April 17, 2017
Sony’s PlayStation Vue TV service is adding a channel devoted to e-sports, becoming the first such 24-hour linear TV network in the U.S. The channel, esportsTV, comes from competitive-gaming event producer ESL. PlayStation Vue’s Elite ($55 per month) and Ultra ($75 per month) levels will have access to esportsTV. It’s got plenty of competition, with free gaming on Twitch, YouTube and other platforms. Last month, ESL also signed a non-exclusive deal with Twitter to livestream about 1,500 hours of e-sports programming in 2017.
According to Variety, the channel will launch “in time for the first stop on the Intel Extreme Masters tour, IEM Sydney, which begins on May 4 in Sydney, Australia.” ESL, owned by Swedish digital entertainment group MTG, also produces the IEM series “Counter-Strike: Global Offensive,” “StarCraft II,” and “League of Legends” competitions “at venues worldwide throughout the year.” The deal “serves as further validation of the e-sports category.”
“EsportsTV is the perfect complement to the PlayStation Vue offering and represents just another step for E-Sports as a form of mainstream entertainment,” said ESL executive chairman Steven Roberts. ESL recently hired former Fox TV executive David Hill as a consulting producer, “aiming to add TV-caliber production sizzle to its programming.” ESL also launched the channel in Europe in May 2016 and now reaches more than 5 million households there and “around the world.”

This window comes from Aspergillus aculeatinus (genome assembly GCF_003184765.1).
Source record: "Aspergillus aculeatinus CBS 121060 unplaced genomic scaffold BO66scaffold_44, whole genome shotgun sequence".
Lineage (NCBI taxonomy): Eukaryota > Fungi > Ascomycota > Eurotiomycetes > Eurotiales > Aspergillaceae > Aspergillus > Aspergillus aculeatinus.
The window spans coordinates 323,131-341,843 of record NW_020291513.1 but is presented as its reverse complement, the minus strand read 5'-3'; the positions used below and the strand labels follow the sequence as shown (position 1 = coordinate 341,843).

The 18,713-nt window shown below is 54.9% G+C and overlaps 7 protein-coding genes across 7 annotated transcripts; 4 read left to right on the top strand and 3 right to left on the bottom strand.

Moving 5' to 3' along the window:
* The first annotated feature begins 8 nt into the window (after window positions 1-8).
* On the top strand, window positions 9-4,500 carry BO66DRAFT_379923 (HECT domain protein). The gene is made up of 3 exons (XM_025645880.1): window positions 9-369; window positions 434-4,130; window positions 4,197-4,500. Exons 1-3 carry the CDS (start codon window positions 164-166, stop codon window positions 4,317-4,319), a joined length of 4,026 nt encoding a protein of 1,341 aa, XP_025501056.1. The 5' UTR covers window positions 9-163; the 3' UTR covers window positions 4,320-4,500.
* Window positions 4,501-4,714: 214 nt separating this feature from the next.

VentureBeat reports on a study by Momentum Worldwide revealing that 53 percent of gamers believe more people will watch video games than traditional sports by 2022. The study is based on 2,260 gamers, whom the researchers accessed via Twitch’s Power Research Group. Twitch, with its 100+ million users a month, is the No. 1 game-streaming site.
The study also showed that 75 percent “expect gaming to always be a part of their lives,” and 59 percent “believe gaming has improved their quality of life and made them more social.”
“These results show there is real opportunity in the business of gaming,” said Momentum Worldwide chairman/chief executive Chris Weil. “The industry is huge and should be treated with the same respect as you would a top league football game. Whether it’s a live event or an online gaming forum, the experience should be the most important thing. The competitive side of gaming is going to overtake mainstream sports in a few years and brands need to be ready to become a part of that.”